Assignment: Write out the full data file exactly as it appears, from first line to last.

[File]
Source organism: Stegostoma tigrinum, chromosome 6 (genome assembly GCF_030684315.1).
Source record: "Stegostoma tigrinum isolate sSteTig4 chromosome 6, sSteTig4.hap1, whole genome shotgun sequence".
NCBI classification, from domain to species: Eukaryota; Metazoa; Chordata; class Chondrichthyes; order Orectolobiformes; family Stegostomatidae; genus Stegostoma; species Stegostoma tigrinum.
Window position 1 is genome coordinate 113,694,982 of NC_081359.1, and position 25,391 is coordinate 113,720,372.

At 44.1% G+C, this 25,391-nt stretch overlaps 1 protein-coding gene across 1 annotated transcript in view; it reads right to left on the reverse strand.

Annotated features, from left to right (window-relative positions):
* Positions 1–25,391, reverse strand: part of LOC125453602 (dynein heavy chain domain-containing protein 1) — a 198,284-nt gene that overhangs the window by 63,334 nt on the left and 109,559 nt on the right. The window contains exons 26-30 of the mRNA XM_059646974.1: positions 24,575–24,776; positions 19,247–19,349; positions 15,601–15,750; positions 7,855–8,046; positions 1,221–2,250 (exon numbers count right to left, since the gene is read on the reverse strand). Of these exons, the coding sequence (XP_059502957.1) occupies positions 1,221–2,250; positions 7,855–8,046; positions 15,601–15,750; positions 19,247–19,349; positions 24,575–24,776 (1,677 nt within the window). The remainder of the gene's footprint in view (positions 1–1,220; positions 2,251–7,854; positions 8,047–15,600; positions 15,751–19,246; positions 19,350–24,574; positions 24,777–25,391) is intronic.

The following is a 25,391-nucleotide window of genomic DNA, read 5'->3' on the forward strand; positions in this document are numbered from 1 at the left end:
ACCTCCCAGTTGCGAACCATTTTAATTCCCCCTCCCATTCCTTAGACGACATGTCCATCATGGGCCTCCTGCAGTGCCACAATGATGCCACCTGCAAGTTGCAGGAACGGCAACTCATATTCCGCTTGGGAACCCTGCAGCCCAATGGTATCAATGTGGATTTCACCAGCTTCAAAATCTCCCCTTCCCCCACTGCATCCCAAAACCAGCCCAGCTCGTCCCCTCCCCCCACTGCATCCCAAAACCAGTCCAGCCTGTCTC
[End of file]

Source organism: Stegostoma tigrinum, chromosome 6 (genome assembly GCF_030684315.1).
Source record: "Stegostoma tigrinum isolate sSteTig4 chromosome 6, sSteTig4.hap1, whole genome shotgun sequence".
NCBI classification, from domain to species: Eukaryota; Metazoa; Chordata; class Chondrichthyes; order Orectolobiformes; family Stegostomatidae; genus Stegostoma; species Stegostoma tigrinum.
Window position 1 is genome coordinate 113,694,982 of NC_081359.1, and position 25,391 is coordinate 113,720,372.

At 44.1% G+C, this 25,391-nt stretch overlaps 1 protein-coding gene across 1 annotated transcript in view; it reads right to left on the reverse strand.

Annotated features, from left to right (window-relative positions):
* Positions 1–25,391, reverse strand: part of LOC125453602 (dynein heavy chain domain-containing protein 1) — a 198,284-nt gene that overhangs the window by 63,334 nt on the left and 109,559 nt on the right. The window contains exons 26-30 of the mRNA XM_059646974.1: positions 24,575–24,776; positions 19,247–19,349; positions 15,601–15,750; positions 7,855–8,046; positions 1,221–2,250 (exon numbers count right to left, since the gene is read on the reverse strand). Of these exons, the coding sequence (XP_059502957.1) occupies positions 1,221–2,250; positions 7,855–8,046; positions 15,601–15,750; positions 19,247–19,349; positions 24,575–24,776 (1,677 nt within the window). The remainder of the gene's footprint in view (positions 1–1,220; positions 2,251–7,854; positions 8,047–15,600; positions 15,751–19,246; positions 19,350–24,574; positions 24,777–25,391) is intronic.

The following is a 25,391-nucleotide window of genomic DNA, read 5'->3' on the forward strand; positions in this document are numbered from 1 at the left end:
ACCTCCCAGTTGCGAACCATTTTAATTCCCCCTCCCATTCCTTAGACGACATGTCCATCATGGGCCTCCTGCAGTGCCACAATGATGCCACCTGCAAGTTGCAGGAACGGCAACTCATATTCCGCTTGGGAACCCTGCAGCCCAATGGTATCAATGTGGATTTCACCAGCTTCAAAATCTCCCCTTCCCCCACTGCATCCCAAAACCAGCCCAGCTCGTCCCCTCCCCCCACTGCATCCCAAAACCAGTCCAGCCTGTCTC